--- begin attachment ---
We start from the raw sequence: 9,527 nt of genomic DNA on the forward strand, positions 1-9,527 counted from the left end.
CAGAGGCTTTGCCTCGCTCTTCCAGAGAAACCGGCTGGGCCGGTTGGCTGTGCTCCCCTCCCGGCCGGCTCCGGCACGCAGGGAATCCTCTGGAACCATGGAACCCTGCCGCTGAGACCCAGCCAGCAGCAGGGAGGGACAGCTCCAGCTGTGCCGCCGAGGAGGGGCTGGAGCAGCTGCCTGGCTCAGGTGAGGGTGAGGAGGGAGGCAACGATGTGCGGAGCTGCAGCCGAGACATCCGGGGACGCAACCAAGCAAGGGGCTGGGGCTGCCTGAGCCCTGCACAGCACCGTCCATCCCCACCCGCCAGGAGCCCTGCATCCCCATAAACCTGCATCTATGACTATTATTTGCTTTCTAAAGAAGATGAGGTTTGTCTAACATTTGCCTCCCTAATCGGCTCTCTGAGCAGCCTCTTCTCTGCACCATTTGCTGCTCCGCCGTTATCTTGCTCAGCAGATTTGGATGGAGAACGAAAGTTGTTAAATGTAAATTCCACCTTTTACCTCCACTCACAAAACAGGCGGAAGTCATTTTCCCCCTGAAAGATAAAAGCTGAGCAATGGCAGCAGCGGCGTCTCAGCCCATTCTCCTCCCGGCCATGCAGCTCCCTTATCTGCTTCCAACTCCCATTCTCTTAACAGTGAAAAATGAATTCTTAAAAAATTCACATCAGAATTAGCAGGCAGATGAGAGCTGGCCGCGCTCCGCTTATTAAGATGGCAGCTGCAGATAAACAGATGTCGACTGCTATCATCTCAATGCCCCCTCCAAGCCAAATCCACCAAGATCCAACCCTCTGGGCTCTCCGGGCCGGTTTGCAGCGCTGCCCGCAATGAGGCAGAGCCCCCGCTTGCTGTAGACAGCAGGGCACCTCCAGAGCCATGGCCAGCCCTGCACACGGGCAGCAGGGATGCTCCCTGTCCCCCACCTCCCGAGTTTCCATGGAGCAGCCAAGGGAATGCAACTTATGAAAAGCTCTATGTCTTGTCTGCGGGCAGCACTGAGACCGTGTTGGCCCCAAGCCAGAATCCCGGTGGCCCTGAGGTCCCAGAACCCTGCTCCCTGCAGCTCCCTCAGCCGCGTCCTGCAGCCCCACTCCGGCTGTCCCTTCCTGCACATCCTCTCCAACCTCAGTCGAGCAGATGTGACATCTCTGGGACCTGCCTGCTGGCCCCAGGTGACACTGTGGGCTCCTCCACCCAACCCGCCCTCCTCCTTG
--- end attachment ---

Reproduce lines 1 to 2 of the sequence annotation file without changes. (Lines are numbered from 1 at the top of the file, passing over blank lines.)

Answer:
We start from the raw sequence: 9,527 nt of genomic DNA on the forward strand, positions 1-9,527 counted from the left end.
CAGAGGCTTTGCCTCGCTCTTCCAGAGAAACCGGCTGGGCCGGTTGGCTGTGCTCCCCTCCCGGCCGGCTCCGGCACGCAGGGAATCCTCTGGAACCATGGAACCCTGCCGCTGAGACCCAGCCAGCAGCAGGGAGGGACAGCTCCAGCTGTGCCGCCGAGGAGGGGCTGGAGCAGCTGCCTGGCTCAGGTGAGGGTGAGGAGGGAGGCAACGATGTGCGGAGCTGCAGCCGAGACATCCGGGGACGCAACCAAGCAAGGGGCTGGGGCTGCCTGAGCCCTGCACAGCACCGTCCATCCCCACCCGCCAGGAGCCCTGCATCCCCATAAACCTGCATCTATGACTATTATTTGCTTTCTAAAGAAGATGAGGTTTGTCTAACATTTGCCTCCCTAATCGGCTCTCTGAGCAGCCTCTTCTCTGCACCATTTGCTGCTCCGCCGTTATCTTGCTCAGCAGATTTGGATGGAGAACGAAAGTTGTTAAATGTAAATTCCACCTTTTACCTCCACTCACAAAACAGGCGGAAGTCATTTTCCCCCTGAAAGATAAAAGCTGAGCAATGGCAGCAGCGGCGTCTCAGCCCATTCTCCTCCCGGCCATGCAGCTCCCTTATCTGCTTCCAACTCCCATTCTCTTAACAGTGAAAAATGAATTCTTAAAAAATTCACATCAGAATTAGCAGGCAGATGAGAGCTGGCCGCGCTCCGCTTATTAAGATGGCAGCTGCAGATAAACAGATGTCGACTGCTATCATCTCAATGCCCCCTCCAAGCCAAATCCACCAAGATCCAACCCTCTGGGCTCTCCGGGCCGGTTTGCAGCGCTGCCCGCAATGAGGCAGAGCCCCCGCTTGCTGTAGACAGCAGGGCACCTCCAGAGCCATGGCCAGCCCTGCACACGGGCAGCAGGGATGCTCCCTGTCCCCCACCTCCCGAGTTTCCATGGAGCAGCCAAGGGAATGCAACTTATGAAAAGCTCTATGTCTTGTCTGCGGGCAGCACTGAGACCGTGTTGGCCCCAAGCCAGAATCCCGGTGGCCCTGAGGTCCCAGAACCCTGCTCCCTGCAGCTCCCTCAGCCGCGTCCTGCAGCCCCACTCCGGCTGTCCCTTCCTGCACATCCTCTCCAACCTCAGTCGAGCAGATGTGACATCTCTGGGACCTGCCTGCTGGCCCCAGGTGACACTGTGGGCTCCTCCACCCAACCCGCCCTCCTCCTTG